By William Street, HD 40 Co-Leader
In what appears to be a clear violation of the standards of the office of secretary of state, the Oregon official charged with overseeing all elections in Oregon, Secretary Richardson has mastered the Trump administration’s “conflict of interest” ethos.
In a newsletter issued November 29, 2017 he writes:
Soon Oregon voters will be considering whether or not to approve tax increases intended to provide additional funding to the OHA. With such abysmal examples of OHA misfeasance and obfuscation, OHA faces tough questions about its credibility and its ability to appropriately spend the money it is provided.
This is clearly an appeal to voters to vote NO on Measure 101, a bipartisan health care bill designed to protect more than 60,000 Oregon children and stabilize insurance markets for millions more. Continue reading
By Paul Kemp
(reprinted by permission of the author)
There is no denying that gun violence is a complex problem. But as a founding board member of Gun Owners for Responsible Ownership, I know there are some evidence-based steps that Oregon’s leaders can take to help the roughly 450 Oregonians who die every year from gun violence.
On the evening of Dec. 11, 2012, I planned to meet my brother-in-law, Steve Forsyth, at the Clackamas Town Center mall. That afternoon, I received a frantic call from my sister; there had been a shooting at the mall.
When I arrived on the scene, I stood alongside my sister and niece for hours before learning that Steve had been shot and killed with a stolen, unlocked assault rifle. Steve was shot while on the phone with his father. Continue reading
Several Clackamas County Democrats attended the speech-laden, workshop-driven Oregon Democratic Summit at Sunriver recently.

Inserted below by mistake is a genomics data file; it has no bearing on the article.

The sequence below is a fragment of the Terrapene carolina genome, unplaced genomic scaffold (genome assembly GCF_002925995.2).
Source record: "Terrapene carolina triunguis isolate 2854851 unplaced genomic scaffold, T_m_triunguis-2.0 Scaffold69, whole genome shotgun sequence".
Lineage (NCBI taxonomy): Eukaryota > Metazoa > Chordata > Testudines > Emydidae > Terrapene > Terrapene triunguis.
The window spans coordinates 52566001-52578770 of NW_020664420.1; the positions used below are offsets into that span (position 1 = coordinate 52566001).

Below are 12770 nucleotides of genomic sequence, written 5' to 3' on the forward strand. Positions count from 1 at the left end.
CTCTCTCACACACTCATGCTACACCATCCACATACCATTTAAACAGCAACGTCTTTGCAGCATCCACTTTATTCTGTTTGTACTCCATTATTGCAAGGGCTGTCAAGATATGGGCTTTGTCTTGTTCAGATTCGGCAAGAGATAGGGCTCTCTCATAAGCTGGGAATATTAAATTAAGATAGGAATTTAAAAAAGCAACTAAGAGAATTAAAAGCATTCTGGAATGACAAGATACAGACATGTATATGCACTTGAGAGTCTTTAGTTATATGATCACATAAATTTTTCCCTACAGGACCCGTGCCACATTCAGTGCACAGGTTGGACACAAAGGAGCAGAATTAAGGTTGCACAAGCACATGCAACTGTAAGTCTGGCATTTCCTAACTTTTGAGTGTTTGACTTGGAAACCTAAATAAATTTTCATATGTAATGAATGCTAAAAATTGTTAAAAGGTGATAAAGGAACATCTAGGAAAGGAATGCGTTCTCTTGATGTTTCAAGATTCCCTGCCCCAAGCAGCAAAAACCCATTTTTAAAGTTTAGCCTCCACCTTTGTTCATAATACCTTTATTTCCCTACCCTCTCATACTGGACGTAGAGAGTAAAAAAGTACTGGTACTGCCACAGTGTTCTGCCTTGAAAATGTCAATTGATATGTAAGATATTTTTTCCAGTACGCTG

Among those on hand: Clackamas Chair Peter Nordbye and Blythe Nordbye, County Commissioner Ken Humberston, State Representative Mark Meek, state senate candidates Charles Gallia and Shemia Fagan, county clerk candidate Pamela White, John DeHaas, Rosie Stephens, Christine Chin Ryan, Jan Lee, Mary Shortall, Kathy Gordon, Greg McPherson, Mike and Theresa Kohlhoff, and Peter Toll.
Keynote speakers included Governor Kate Brown, US Senator Jeff Merkley, Bureau of Labor & Industries Commissioner Brad Avakian, State Treasurer Tobias Read, as well as three members of Congress: Suzanne Bonamici, Peter DeFazio, and Kurt Schrader, among others.
Here’s what the Portland Tribune reporter saw.
Like most of you, I found Donna Brazile’s book excerpt released yesterday, distressing and very hard to swallow.
Whether you were a Hillary supporter or a Bernie supporter or just a committed Democrat fighting for the election of Democrats up and down the ticket I’m certain that you were profoundly disappointed to learn that our national party had become so financially weak as to be completely dependent on one candidate for its survival. Continue reading
One of the best things Oregon’s junior U.S. Senator has been doing is making clear declarations of what legislation the Trump-Ryan-McConnell cabal is putting forth and its direct, specific impacts on Oregonians.
No gobbledygook, no jive, no “it’s too complicated” for even the average high school graduate to understand it. Nope, just the straight talk from Sen. Jeff Merkley on what a debacle this horrible legislation can be for Oregonians and others.
Check out the links below.
How the Republican Tax Giveaway to the Wealthy Would Hurt Oregon Families
Merkley: GOP tax plan hikes taxes on nearly 1 in 5 households
Musical chairs in the political arena may be under way in Senate District 19, which comprises House Districts 37 and 38. That district stretches from western Tualatin north to Lake Oswego and east to Stafford and West Linn.
The Oregonian reported State Senator Richard Devlin, D-Tualatin, is unclear as to his re-election bid, even though he has filed for re-election. A veteran and expert on the legislature’s Joint Ways & Means Committee (which handles the entire state budget), Sen. Devlin is held in high regard by his colleagues and rarely faces a serious race at home.
His departure would open the seat for two (of 60) State Representatives to possibly advance to the 30-member Senate. Most prominent is Rep. Julie Parrish of HD 37, a West Linn Republican. Also possibly in play could be recently-appointed Democratic Rep. Andreas Salinas, of Lake Oswego’s HD 38.
Both told The Oregonian they’re not running. If one does, however, that would open up a House seat. Hence the musical chairs.